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The real scandal

The real scandal

Last updated 00:27am (Mla time) 10/03/2006

Published on page A10 of the October 3, 2006 issue of the Philippine Daily Inquirer

IN ORDERING a retake of the tainted nursing licensure examination last July, President Gloria Macapagal-Arroyo belatedly admits that government responses to the crisis, especially those of the Professional Regulation Commission (PRC), have merely worsened the credibility problem facing Philippine nursing education as a whole. The problem owes to the nagging suspicion that our education system is merely cashing in on the nursing manpower demand in the West so as to jettison all considerations for quality health care, the Philippine reputation for which gave rise to the prestige of and demand for Filipino nurses abroad in the first place.

This cash-register mentality is reflected in the leakage scandal and the terribly inadequate responses of the PRC and the rest of the government. The leak confirmed the suspicion that some nursing schools and review centers would do anything -- beg, steal, borrow, or all three -- so that their graduates could get an advance peek at the licensure questions to ensure they pass the exam and get work abroad.

The PRC did worse in virtually substantiating the suspicion by doing away with the two subjects in which the leak purportedly occurred in the computation of the final grade. The solution might be mathematical, but it showed the twisted mental operations that go by the name of “professional regulation.” The PRC seemed to be impervious to the gravity of the problem. If nurses had been licensed after passing a supposedly comprehensive board exam in which two of seven major subjects had been done away with, then the license would hardly demonstrate the comprehensiveness of their skills, wouldn’t it? So would their patients be better off knowing they were under the care of less-than-comprehensively-licensed nurses?

Oh, but the PRC could exhibit a comprehensive appreciation of the need to cover its tracks! When the College of Nursing of the University of Santo Tomas petitioned the Court of Appeals to stop the oath-taking of the “passers,” the PRC advanced the swearing-in so that half of the passers were able to take their oath as new nurses a day before the court could issue the injunction. That only served to confirm the suspicion that our education system would stop at nothing to make a fast buck out of nursing manpower trends abroad.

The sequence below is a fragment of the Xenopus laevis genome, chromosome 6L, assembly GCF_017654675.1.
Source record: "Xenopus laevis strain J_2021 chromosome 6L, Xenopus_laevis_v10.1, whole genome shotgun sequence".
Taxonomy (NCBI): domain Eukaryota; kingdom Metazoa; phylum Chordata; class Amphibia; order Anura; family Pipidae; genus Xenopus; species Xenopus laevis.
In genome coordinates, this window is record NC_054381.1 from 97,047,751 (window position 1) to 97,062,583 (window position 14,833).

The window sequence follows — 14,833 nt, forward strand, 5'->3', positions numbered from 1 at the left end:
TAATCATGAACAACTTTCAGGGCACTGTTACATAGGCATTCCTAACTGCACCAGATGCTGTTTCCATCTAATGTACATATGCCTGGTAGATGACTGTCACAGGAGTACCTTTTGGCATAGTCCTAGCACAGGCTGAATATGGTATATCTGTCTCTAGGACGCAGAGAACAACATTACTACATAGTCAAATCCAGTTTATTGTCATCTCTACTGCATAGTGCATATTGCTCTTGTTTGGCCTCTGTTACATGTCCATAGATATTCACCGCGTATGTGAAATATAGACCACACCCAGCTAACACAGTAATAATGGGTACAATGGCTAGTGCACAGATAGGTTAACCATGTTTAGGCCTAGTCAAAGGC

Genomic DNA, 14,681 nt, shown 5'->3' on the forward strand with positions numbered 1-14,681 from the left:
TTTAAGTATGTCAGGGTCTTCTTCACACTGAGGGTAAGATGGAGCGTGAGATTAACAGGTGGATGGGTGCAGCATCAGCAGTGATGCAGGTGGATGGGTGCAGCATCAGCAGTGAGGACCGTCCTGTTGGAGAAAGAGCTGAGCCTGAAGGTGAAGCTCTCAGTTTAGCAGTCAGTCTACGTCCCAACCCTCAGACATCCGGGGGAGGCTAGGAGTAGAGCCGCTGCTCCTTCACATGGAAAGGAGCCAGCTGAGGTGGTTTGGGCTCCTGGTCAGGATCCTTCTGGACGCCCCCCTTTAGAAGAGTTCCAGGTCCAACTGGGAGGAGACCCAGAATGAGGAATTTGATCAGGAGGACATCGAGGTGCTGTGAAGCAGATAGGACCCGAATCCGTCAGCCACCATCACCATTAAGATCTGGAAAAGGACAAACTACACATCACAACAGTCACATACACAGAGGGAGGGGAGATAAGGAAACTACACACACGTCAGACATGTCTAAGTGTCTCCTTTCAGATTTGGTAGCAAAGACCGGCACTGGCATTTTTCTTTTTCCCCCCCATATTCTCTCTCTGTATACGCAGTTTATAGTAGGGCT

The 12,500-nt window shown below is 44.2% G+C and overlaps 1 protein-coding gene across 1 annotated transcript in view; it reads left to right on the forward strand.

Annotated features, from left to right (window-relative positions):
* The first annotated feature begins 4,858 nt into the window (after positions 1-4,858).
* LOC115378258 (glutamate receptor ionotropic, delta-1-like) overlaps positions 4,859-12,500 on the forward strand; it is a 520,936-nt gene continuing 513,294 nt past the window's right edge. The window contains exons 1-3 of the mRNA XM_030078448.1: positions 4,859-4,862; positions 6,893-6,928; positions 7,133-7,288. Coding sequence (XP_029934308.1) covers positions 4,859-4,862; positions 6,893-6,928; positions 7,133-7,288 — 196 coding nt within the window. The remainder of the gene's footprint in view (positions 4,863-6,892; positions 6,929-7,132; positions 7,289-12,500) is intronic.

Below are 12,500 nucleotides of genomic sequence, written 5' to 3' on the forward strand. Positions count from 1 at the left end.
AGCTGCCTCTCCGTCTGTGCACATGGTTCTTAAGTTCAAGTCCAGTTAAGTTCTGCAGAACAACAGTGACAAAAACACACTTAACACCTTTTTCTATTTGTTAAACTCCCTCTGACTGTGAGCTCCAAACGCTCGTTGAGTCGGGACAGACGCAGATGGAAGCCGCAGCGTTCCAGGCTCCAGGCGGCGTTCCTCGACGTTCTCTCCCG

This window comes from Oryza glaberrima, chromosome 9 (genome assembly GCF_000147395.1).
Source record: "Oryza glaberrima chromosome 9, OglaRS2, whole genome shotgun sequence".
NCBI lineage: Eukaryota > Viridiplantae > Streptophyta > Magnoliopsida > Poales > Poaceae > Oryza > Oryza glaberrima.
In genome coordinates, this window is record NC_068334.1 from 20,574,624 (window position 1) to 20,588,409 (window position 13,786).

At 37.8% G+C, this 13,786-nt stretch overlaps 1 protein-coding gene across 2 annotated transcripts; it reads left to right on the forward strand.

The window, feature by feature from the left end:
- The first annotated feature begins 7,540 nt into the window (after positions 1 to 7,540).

But the oath-taking was a Phyrric victory for the new nurses as no hospital here or abroad would take them. It is this apparent lockout that seems to have compelled Dante Ang, chair of the Overseas Filipinos Commission, who was assigned by the President to look into the scandal, to convince her to backtrack from her earlier decision not to order a retake.

Now that the President has changed her mind, it is only proper for the PRC chair, Leonor Tripon Rosero, to resign for mishandling the crisis. The gesture would also clear the way for a fairer inquiry into the leak. For it is not only on the Board of Nursing where the onus of the blame should be laid. The PRC itself is a suspect since it had access to the test questions. Its silly attempts to remedy the scandal with stopgap measures seem to suggest some culpability.

Moreover, since the old nursing board members have resigned and the President has ordered a retake, there’s a need to reconstitute the board which will administer the new exam. The PRC’s attempts to fill up the vacancies in the board has been met by raised eyebrows by the nominees. Many leading nursing educators have declined the nomination for lack of confidence in Rosero’s PRC.

Eventually, the spotlight will have to be trained at the Commission on Higher Education (CHEd), which seems to have largely evaded blame for the controversy. The CHEd has not closed a single nursing school despite the alarming increase in number of poor-performing schools as shown by the declining national average in the licensure exams. In fact, the CHEd Technical Committee on Nursing Education has resigned over the inability of its leadership to implement its recommendation to close down substandard schools.

It seems a matter of government policy to coddle these schools, judging from the egregious statement by CHEd Chair Carlito Puno that the 30-percent minimum passing rate for nursing schools is too high! He said the minimum should be 15 or even 10 percent.

An official who believes it is all right for 85 percent of board takers to fail after they spent tens of thousands of pesos to get a health-care education is a testament to the banalization of greed in our nursing education system. The leak last July was only the tip of the iceberg. The real scandal lies elsewhere. And it seems to be at the corridors of the CHEd.


The real scandal is that it did not point out let alone demolish any of the valid grounds for no retake.

eat your words now that GMA flip-flopped again!

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